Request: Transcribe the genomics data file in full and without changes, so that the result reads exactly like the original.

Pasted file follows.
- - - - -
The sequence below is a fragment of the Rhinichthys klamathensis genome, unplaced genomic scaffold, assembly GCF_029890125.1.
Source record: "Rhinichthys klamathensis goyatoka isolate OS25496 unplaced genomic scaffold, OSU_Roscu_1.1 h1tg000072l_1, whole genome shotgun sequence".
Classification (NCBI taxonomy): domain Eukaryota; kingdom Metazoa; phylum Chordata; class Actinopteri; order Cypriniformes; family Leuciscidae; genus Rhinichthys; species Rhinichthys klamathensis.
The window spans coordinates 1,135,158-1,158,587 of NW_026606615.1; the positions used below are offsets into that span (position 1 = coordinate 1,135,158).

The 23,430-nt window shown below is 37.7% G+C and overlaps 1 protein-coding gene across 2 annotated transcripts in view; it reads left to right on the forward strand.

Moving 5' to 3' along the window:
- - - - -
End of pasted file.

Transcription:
The sequence below is a fragment of the Rhinichthys klamathensis genome, unplaced genomic scaffold, assembly GCF_029890125.1.
Source record: "Rhinichthys klamathensis goyatoka isolate OS25496 unplaced genomic scaffold, OSU_Roscu_1.1 h1tg000072l_1, whole genome shotgun sequence".
Classification (NCBI taxonomy): domain Eukaryota; kingdom Metazoa; phylum Chordata; class Actinopteri; order Cypriniformes; family Leuciscidae; genus Rhinichthys; species Rhinichthys klamathensis.
The window spans coordinates 1,135,158-1,158,587 of NW_026606615.1; the positions used below are offsets into that span (position 1 = coordinate 1,135,158).

The 23,430-nt window shown below is 37.7% G+C and overlaps 1 protein-coding gene across 2 annotated transcripts in view; it reads left to right on the forward strand.

Moving 5' to 3' along the window: